A decision to create two ponds near to housing has angered nearby residents who are concerned at the risk of flooding.
An application by Ruskington Parish Council to create two ponds with dipping platform at Horseshoe Hollow, off Manor Street and Lincoln Road in the village, has been approved by North Kesteven District Council despite objections from five residents.
One of the objectors, David Griffiths, told The Standard: “The proposals are in an area prone to flooding. The actual location of the proposed pond/scrapes is ill-conceived since at this point on the Beck it is at its most susceptible to flooding.”
He added: “Following very heavy rainfall the Beck at the location of the proposed ponds floods very easily since the banks are low and poorly maintained. The Beck then floods across the low laying ground at this point into the garden of 54 and 52 Manor Street.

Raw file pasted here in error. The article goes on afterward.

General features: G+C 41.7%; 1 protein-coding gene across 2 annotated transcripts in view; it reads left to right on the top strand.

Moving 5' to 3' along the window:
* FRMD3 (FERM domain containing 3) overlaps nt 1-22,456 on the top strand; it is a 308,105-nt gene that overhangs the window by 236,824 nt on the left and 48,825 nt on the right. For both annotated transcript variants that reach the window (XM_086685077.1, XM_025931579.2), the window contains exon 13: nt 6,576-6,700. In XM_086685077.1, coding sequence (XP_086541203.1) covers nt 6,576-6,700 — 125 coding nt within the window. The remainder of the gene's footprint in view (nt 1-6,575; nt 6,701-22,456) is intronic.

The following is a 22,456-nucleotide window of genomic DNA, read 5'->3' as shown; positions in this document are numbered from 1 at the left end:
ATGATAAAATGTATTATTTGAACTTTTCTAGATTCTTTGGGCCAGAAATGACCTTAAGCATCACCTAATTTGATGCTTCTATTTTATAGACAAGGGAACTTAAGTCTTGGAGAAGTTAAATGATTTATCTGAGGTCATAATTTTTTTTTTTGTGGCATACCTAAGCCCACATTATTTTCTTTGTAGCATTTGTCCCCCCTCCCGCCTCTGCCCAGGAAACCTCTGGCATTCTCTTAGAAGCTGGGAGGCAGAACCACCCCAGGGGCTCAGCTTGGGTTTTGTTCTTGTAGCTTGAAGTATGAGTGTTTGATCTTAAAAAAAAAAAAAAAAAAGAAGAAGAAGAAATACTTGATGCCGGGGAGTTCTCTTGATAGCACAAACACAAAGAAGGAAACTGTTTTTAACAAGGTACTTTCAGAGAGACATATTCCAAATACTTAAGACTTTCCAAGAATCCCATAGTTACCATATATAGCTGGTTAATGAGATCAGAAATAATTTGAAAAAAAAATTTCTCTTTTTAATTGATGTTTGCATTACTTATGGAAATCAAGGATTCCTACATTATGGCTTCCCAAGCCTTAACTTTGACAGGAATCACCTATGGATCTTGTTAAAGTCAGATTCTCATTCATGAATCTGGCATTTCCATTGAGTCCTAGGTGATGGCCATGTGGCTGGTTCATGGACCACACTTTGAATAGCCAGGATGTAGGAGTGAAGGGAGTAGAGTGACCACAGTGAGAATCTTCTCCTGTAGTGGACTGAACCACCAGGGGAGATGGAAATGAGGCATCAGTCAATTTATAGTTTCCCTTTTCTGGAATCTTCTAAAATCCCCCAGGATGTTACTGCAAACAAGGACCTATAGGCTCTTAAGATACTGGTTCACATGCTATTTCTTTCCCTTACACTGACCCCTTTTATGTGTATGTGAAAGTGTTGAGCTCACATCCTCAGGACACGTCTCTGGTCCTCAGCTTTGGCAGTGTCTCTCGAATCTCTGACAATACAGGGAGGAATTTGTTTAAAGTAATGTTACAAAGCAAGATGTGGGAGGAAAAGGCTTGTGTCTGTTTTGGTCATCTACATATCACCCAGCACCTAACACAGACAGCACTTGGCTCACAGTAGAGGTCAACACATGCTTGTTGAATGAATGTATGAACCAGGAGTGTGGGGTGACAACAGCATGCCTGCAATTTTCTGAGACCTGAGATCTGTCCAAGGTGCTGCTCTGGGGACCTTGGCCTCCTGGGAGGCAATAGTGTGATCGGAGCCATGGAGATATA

“It also floods into the rear of my garden at number 50 via the low level ground north of my boundary.”
Mr Griffiths is disappointed that the application did not go to the district council’s planning committee for consideration but was determined at officer level.
He said: “Despite major objections from those who live close by it was approved using delegated powers.”
One of the other objectors, Simon Craft, also opposed the scheme because of concerns about potential flood risk and additional noise.
In his letter of objection, he said: “It is within the last three years that the bungalows in Manor Street were flooded out and we very lucky that it didn’t spill over into All Saints Close.
“Why the parish council want to place a pond development directly behind the bungalows affected is a mystery. Anything that increases the water level will increase the risk and will potentially increase house insurance premiums.”
The report of the council planning officer on the issue of flooding stated: “The risk involved with the proposal has been raised with the Environment Agency. They have confirmed that the proposal will have a negligible impact on the current potential for surface water flooding and, whilst I can sympathise with the flooding that occurred in 2012, the Environment Agency do not consider that the scheme will alter the flood risk potential and therefore do not object to the proposal.”